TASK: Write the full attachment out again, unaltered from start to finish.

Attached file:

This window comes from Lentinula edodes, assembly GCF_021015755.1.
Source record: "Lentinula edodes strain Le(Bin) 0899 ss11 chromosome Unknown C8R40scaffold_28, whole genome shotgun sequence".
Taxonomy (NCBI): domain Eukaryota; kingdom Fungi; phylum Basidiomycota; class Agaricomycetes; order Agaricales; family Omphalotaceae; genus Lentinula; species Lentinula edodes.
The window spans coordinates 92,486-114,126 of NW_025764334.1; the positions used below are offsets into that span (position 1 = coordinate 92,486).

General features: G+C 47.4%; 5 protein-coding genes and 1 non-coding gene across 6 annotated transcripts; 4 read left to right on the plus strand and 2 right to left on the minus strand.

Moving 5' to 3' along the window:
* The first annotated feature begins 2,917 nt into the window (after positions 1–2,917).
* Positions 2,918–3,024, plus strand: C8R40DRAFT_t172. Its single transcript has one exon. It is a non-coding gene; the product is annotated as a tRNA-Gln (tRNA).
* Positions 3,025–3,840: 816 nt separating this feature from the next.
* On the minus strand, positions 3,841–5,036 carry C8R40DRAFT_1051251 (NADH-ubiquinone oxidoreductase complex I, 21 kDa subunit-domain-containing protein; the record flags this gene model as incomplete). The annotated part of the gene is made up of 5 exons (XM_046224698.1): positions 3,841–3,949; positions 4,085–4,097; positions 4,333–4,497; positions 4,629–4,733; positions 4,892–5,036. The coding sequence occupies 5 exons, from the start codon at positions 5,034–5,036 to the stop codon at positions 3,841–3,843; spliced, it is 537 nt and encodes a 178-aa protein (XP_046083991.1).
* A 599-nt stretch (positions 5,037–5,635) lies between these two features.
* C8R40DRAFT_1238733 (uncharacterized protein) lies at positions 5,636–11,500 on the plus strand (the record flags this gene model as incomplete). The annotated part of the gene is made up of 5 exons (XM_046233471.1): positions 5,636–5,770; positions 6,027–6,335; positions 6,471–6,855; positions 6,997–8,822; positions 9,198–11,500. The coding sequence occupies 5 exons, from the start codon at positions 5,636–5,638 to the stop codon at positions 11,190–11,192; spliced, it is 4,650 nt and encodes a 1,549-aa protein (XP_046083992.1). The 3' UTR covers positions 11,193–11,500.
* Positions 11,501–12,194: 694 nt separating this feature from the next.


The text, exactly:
This window comes from Lentinula edodes, assembly GCF_021015755.1.
Source record: "Lentinula edodes strain Le(Bin) 0899 ss11 chromosome Unknown C8R40scaffold_28, whole genome shotgun sequence".
Taxonomy (NCBI): domain Eukaryota; kingdom Fungi; phylum Basidiomycota; class Agaricomycetes; order Agaricales; family Omphalotaceae; genus Lentinula; species Lentinula edodes.
The window spans coordinates 92,486-114,126 of NW_025764334.1; the positions used below are offsets into that span (position 1 = coordinate 92,486).

General features: G+C 47.4%; 5 protein-coding genes and 1 non-coding gene across 6 annotated transcripts; 4 read left to right on the plus strand and 2 right to left on the minus strand.

Moving 5' to 3' along the window:
* The first annotated feature begins 2,917 nt into the window (after positions 1–2,917).
* Positions 2,918–3,024, plus strand: C8R40DRAFT_t172. Its single transcript has one exon. It is a non-coding gene; the product is annotated as a tRNA-Gln (tRNA).
* Positions 3,025–3,840: 816 nt separating this feature from the next.
* On the minus strand, positions 3,841–5,036 carry C8R40DRAFT_1051251 (NADH-ubiquinone oxidoreductase complex I, 21 kDa subunit-domain-containing protein; the record flags this gene model as incomplete). The annotated part of the gene is made up of 5 exons (XM_046224698.1): positions 3,841–3,949; positions 4,085–4,097; positions 4,333–4,497; positions 4,629–4,733; positions 4,892–5,036. The coding sequence occupies 5 exons, from the start codon at positions 5,034–5,036 to the stop codon at positions 3,841–3,843; spliced, it is 537 nt and encodes a 178-aa protein (XP_046083991.1).
* A 599-nt stretch (positions 5,037–5,635) lies between these two features.
* C8R40DRAFT_1238733 (uncharacterized protein) lies at positions 5,636–11,500 on the plus strand (the record flags this gene model as incomplete). The annotated part of the gene is made up of 5 exons (XM_046233471.1): positions 5,636–5,770; positions 6,027–6,335; positions 6,471–6,855; positions 6,997–8,822; positions 9,198–11,500. The coding sequence occupies 5 exons, from the start codon at positions 5,636–5,638 to the stop codon at positions 11,190–11,192; spliced, it is 4,650 nt and encodes a 1,549-aa protein (XP_046083992.1). The 3' UTR covers positions 11,193–11,500.
* Positions 11,501–12,194: 694 nt separating this feature from the next.